When Netflix finally flickered to life across screens Australia-wide, everything changed. Suddenly, we had access to movies and TV shows right there on our PCs, tablets and phones. In the intervening years, two competitors have rose to take it on: Stan and Foxtel Now. The battlefield is every couch around Australia, the weapons are Great Content, Aussie Dramas and Sports. What is the best streaming service in Australia and what’s right for you?
Will you Netflix and Chill? Foxtel Now and Slow Down? …Stan and Lounge Around? Let’s find out.
First, the most important thing for many: How many clams you’ll have to hand over.
Both Stan and Netflix offer a three-tier, three-price system with slight differences in quality and concurrent streams whereas Foxtel Now packages up their content in an entirely different way.
On the other hand, Foxtel Now allows you to choose between five starter packs which cost $10 or $15 and two optional extras packs – Sport for $29 and Movies for $20. It’s a different system altogether, but I can’t see how we could say Foxtel Now provides the best value, considering the huge attractions – Sports and Movies – are locked behind expensive paywalls, while the big tentpole shows (Westworld, Game of Thrones etc.) are in a $15 a month pack. With Foxtel Now, only two concurrent streams are allowed.
To standardise – we’ve only compared the dual screen, regular HD offerings in the table below. In Netflix and Stan’s case, they offer a Premium packages that also enable 4K streaming (and four concurrent streams). For Netflix, this costs $17.99/month, for Stan, it’s $15/month.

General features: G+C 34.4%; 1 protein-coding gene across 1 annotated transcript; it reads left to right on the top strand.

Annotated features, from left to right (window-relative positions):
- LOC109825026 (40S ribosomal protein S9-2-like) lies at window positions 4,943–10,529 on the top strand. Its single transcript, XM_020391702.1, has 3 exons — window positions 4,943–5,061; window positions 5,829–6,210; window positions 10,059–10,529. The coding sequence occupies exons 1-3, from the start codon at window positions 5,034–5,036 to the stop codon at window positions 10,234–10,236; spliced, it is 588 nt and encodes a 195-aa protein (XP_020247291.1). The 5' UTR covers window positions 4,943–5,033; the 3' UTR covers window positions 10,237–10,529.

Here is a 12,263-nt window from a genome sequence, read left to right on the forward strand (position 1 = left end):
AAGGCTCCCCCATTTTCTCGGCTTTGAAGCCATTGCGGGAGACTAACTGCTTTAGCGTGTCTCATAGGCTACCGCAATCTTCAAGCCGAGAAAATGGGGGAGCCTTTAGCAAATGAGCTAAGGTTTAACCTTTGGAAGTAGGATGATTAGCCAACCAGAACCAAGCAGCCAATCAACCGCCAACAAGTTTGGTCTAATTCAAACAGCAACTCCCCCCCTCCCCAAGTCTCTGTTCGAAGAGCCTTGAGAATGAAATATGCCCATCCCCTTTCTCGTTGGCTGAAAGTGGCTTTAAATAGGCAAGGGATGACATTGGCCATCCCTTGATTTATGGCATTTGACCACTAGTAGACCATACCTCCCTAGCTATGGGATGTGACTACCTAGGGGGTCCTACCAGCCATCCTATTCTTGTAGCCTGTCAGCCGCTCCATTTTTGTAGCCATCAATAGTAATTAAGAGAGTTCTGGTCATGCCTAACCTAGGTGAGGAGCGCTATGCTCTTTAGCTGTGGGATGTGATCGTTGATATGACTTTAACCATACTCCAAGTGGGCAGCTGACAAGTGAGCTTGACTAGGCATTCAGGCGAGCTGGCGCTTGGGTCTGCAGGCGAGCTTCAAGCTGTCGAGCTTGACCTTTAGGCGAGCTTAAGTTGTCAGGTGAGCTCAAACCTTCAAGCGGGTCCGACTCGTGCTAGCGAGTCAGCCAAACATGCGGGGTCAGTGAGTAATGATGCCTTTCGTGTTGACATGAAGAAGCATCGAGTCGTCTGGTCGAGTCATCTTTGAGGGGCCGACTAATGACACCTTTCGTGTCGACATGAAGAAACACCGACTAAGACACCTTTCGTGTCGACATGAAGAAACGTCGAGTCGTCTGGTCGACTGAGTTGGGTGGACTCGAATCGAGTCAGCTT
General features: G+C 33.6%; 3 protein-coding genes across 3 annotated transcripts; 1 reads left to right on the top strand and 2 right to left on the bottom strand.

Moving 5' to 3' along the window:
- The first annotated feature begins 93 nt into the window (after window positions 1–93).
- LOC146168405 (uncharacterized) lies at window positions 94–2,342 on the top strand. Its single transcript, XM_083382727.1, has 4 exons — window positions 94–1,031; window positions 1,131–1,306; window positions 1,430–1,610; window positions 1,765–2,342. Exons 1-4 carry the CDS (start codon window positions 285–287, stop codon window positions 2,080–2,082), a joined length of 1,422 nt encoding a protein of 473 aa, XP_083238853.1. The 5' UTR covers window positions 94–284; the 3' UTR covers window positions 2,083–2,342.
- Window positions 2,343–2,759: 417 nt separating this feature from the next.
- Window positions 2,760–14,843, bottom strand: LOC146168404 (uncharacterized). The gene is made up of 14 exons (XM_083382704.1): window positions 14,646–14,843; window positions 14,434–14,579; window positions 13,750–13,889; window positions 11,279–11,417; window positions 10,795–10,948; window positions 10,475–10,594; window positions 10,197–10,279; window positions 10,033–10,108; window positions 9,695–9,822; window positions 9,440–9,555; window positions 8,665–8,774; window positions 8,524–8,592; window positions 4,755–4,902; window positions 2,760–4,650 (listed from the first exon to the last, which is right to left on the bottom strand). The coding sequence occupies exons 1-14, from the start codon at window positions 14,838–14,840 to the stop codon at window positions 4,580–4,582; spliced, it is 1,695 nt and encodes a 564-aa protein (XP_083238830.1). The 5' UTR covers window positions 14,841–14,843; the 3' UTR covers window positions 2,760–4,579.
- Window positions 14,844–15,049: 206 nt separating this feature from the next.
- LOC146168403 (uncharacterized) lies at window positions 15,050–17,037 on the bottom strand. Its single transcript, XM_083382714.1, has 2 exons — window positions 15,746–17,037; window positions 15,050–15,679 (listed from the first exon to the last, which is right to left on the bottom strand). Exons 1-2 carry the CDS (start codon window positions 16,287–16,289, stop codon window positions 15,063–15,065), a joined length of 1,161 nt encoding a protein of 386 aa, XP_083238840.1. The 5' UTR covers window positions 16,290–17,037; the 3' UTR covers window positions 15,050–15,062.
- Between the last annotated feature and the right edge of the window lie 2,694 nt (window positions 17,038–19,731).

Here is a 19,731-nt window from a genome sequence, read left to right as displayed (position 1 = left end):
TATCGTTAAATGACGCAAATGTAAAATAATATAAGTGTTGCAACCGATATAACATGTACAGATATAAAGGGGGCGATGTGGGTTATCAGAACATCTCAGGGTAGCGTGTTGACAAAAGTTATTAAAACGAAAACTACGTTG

The full breakdown is here:
|Price||$12||$13.99||Varies (starts at $10)|
|Free Trial||30 days||1 Month||2 weeks|
|Device Support||Apple TV, Telstra TV, Fetch TV, Chromecast, PS4, XB1||Apple TV, Telstra TV, Fetch TV, Foxtel Now Box, Chromecast, PS4, XB1||Apple TV, Telstra TV, Foxtel Now Box, Chromecast, PS4, XB1|
Stan just wins out here. They’re the cheapest on demand service of the three for multiple screens. Foxtel Now comes in a close second – but the content offering varies so significantly depending on the price you pay that it’s hard to get a good feel for it’s value.
There are a lot of similarities between Netflix and Stan, with rectangular tiles the focus on both services’ homepage. They’re so similar that it’s hard to separate them in a general use sense, but Netflix wins out because of their range of hidden tips and tricks that can give you a much more refined list of choices. They also have a simple ‘like’/’don’t like’ system and — based on the sampling of their algorithm — provide pretty consistent recommendations.